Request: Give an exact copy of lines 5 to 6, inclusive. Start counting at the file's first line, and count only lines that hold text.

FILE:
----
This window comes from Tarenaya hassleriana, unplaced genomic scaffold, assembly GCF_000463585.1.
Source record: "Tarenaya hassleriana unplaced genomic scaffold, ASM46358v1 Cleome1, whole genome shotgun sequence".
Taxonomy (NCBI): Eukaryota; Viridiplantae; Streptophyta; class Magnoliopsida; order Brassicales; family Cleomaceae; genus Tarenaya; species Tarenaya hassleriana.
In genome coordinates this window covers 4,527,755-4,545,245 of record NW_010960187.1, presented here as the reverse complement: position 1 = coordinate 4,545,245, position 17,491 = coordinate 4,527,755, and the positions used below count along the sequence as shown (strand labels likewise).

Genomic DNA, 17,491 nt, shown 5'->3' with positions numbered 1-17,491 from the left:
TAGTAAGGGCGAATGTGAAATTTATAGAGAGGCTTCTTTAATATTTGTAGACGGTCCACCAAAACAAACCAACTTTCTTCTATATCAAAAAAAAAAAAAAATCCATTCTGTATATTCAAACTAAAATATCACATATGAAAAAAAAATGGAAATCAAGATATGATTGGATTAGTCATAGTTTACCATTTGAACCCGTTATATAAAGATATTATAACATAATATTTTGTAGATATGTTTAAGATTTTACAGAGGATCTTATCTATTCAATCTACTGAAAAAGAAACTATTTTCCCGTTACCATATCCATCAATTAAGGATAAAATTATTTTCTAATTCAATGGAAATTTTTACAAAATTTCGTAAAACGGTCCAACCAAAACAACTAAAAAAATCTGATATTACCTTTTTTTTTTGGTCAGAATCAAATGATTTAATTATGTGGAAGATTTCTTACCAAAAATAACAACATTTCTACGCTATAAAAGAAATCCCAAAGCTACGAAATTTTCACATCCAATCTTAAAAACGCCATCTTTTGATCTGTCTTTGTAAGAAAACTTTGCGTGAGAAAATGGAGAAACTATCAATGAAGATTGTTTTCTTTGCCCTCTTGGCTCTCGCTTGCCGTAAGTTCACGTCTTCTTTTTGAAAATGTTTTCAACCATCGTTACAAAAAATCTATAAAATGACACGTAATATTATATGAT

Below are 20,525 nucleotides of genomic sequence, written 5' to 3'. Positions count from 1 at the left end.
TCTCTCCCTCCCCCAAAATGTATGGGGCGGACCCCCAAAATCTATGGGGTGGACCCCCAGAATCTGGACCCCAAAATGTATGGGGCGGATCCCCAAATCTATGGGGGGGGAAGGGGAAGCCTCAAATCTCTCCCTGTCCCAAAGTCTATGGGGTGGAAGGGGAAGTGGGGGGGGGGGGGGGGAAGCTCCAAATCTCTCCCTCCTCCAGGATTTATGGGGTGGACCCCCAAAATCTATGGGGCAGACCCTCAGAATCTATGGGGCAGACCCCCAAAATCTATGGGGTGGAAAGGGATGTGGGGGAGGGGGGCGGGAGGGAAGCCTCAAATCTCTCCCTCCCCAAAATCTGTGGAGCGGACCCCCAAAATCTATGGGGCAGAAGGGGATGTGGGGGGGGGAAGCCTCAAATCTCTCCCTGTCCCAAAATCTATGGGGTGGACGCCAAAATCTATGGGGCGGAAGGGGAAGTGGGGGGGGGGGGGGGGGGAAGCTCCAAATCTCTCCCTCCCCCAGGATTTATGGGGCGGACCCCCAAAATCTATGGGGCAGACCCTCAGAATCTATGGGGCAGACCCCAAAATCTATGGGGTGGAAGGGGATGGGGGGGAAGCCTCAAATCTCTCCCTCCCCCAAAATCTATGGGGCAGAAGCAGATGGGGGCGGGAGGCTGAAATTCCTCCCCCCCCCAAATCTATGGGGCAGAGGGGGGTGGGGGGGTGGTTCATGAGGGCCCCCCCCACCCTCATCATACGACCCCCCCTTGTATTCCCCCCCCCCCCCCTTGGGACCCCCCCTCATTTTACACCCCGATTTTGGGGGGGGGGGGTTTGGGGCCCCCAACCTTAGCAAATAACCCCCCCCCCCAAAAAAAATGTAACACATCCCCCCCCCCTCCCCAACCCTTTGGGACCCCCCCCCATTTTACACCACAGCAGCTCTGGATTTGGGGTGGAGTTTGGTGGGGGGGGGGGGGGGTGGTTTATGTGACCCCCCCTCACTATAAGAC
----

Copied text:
Genomic DNA, 17,491 nt, shown 5'->3' with positions numbered 1-17,491 from the left:
TAGTAAGGGCGAATGTGAAATTTATAGAGAGGCTTCTTTAATATTTGTAGACGGTCCACCAAAACAAACCAACTTTCTTCTATATCAAAAAAAAAAAAAAATCCATTCTGTATATTCAAACTAAAATATCACATATGAAAAAAAAATGGAAATCAAGATATGATTGGATTAGTCATAGTTTACCATTTGAACCCGTTATATAAAGATATTATAACATAATATTTTGTAGATATGTTTAAGATTTTACAGAGGATCTTATCTATTCAATCTACTGAAAAAGAAACTATTTTCCCGTTACCATATCCATCAATTAAGGATAAAATTATTTTCTAATTCAATGGAAATTTTTACAAAATTTCGTAAAACGGTCCAACCAAAACAACTAAAAAAATCTGATATTACCTTTTTTTTTTGGTCAGAATCAAATGATTTAATTATGTGGAAGATTTCTTACCAAAAATAACAACATTTCTACGCTATAAAAGAAATCCCAAAGCTACGAAATTTTCACATCCAATCTTAAAAACGCCATCTTTTGATCTGTCTTTGTAAGAAAACTTTGCGTGAGAAAATGGAGAAACTATCAATGAAGATTGTTTTCTTTGCCCTCTTGGCTCTCGCTTGCCGTAAGTTCACGTCTTCTTTTTGAAAATGTTTTCAACCATCGTTACAAAAAATCTATAAAATGACACGTAATATTATATGAT